Anyway, I heard my name, and I knew the story, and I was happy to be a part of his journey, and was anxious to hear the rest of the sermon, and settled back to enjoy the message along with everyone else, following my 3.1415 seconds of fame.

But then it happened. He went on to tell more of that story, and while I had heard some details before, I didn’t realize he had gone on to become Operations Director for a YWAM base in a major American city.

The magnitude of where his journey had taken him suddenly hit me. It was at that point, I realized the significance of my inviting him to play bass all those years ago. That’s when I started to get a little teary.

I started wondering if there were any other people who I helped or influenced whose story I will never know, at least not in this life. I then wonder how much we — you included — are part of someone’s journey without realizing the impact we have.

Interestingly, this episode on the weekend comes in the middle of a dry season. It was like, ‘Okay, my life has a purpose after all.’ I’m being overly dramatic here, but you get the idea. It’s nice to know that you’re part of a chain of grace, as your story intersects someone else’s.

Dallas Holm is talking more about evangelism in this song, but there are a few lyrics appropriate to today’s thoughts:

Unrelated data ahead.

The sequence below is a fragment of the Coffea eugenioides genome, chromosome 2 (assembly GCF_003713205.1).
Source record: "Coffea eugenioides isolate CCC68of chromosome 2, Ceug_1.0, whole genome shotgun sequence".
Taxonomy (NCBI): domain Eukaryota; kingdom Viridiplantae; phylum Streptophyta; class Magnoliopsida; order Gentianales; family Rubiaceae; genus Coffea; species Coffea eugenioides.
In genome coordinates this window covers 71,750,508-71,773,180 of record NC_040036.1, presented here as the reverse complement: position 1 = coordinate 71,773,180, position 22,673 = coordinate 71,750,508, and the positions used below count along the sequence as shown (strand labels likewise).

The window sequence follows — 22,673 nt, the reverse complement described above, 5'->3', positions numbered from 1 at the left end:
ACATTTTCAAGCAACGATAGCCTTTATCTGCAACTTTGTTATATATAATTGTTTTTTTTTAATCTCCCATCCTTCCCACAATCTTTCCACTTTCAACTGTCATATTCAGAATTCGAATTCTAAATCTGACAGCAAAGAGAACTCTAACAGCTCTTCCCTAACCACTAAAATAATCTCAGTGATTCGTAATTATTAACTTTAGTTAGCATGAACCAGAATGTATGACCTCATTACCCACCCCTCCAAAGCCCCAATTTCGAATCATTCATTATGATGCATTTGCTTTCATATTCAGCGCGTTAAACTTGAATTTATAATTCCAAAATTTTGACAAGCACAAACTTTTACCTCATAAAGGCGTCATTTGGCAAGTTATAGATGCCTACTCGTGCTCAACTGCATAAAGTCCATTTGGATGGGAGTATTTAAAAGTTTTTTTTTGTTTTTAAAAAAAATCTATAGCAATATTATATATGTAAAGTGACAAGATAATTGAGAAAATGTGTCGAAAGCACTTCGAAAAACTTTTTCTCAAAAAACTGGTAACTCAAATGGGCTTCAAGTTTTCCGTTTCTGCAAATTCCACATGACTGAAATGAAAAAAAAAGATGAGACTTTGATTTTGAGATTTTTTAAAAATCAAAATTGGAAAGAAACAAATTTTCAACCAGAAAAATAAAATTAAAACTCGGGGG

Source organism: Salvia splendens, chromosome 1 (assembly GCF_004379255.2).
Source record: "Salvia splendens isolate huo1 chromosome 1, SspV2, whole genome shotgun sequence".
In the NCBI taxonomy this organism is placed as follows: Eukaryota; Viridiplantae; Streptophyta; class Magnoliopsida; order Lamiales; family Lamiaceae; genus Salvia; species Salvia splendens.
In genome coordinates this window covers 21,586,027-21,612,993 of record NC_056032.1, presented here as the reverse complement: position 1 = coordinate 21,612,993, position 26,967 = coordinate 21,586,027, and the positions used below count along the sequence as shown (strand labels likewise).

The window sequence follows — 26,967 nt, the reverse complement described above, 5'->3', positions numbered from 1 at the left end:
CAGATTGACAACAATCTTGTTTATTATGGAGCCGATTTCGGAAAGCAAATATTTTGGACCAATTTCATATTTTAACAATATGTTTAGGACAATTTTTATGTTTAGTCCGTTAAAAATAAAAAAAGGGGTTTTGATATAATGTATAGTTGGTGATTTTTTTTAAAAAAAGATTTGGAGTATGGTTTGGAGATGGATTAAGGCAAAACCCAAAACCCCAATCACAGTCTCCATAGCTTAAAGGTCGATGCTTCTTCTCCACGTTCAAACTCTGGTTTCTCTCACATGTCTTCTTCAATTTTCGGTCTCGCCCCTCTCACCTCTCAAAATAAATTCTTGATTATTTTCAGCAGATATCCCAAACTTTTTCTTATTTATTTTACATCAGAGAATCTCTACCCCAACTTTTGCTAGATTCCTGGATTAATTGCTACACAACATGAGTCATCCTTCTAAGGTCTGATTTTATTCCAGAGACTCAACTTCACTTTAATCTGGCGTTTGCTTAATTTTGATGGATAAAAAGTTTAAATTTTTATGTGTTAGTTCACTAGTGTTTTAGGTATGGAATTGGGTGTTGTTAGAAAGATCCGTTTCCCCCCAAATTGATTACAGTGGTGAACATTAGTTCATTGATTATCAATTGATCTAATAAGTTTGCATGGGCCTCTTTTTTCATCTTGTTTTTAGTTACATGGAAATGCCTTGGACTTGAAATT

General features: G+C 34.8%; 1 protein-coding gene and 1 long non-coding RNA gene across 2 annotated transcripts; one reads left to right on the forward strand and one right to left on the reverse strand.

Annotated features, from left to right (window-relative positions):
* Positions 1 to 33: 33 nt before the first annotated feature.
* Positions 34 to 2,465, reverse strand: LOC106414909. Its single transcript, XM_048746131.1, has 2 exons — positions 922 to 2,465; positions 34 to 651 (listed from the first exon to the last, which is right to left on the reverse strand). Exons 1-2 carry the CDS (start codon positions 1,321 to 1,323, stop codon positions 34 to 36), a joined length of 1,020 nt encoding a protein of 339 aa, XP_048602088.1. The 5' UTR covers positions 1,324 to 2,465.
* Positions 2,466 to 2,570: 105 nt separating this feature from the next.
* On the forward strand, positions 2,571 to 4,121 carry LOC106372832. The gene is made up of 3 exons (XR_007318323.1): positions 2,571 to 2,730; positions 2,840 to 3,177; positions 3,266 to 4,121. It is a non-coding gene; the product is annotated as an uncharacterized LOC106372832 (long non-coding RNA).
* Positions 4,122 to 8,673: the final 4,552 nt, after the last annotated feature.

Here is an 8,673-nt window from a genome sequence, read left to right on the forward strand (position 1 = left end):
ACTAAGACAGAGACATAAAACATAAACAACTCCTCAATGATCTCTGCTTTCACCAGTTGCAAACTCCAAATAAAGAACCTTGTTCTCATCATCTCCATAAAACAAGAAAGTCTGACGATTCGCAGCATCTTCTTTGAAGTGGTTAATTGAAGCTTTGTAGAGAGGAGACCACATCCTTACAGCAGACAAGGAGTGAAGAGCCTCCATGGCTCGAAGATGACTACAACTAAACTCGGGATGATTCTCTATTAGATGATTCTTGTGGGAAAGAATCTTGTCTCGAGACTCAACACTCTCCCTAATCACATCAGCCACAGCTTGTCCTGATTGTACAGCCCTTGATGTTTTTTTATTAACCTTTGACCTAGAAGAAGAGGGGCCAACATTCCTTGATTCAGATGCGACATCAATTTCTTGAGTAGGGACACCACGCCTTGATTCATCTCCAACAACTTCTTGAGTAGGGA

…Oh to be a link in this line of faith,
To help steer somebody to see His face;
Then watch them turn around and do the same thing,
In this chain of grace…

…I praise the Lord
For those I may never meet
Who some time and place I may have reached,
Through Your perfect love.

October 26, 2013

The Movie You Star In

(…Or at least have a supporting role.)

At least once a month, I receive a new newsletter called PARSE, written by Paul Pastor, the online editor for Leadership Journal.  If you’re interested, you can subscribe by clicking here.

This is an example of the short essays he writes…

Paul PastorTo be honest, sometimes I think that I’m the center of the universe. That I am some human version of Foucault’s Pendulum; the one fixed point around which the cosmos rotates.

Here’s how this plays out. Most of the time, I act like other people are just the supporting cast of a film I’m starring in. My wife’s a co-star of course. Close friends and family have big roles, full of humor and drama. There are bit parts too, mostly to help the plot along and add some color. The man with dreadlocks who pumps my gas. My favorite barista. The mailman. An old professor. Strangers are extras, maybe chorus members for a musical number.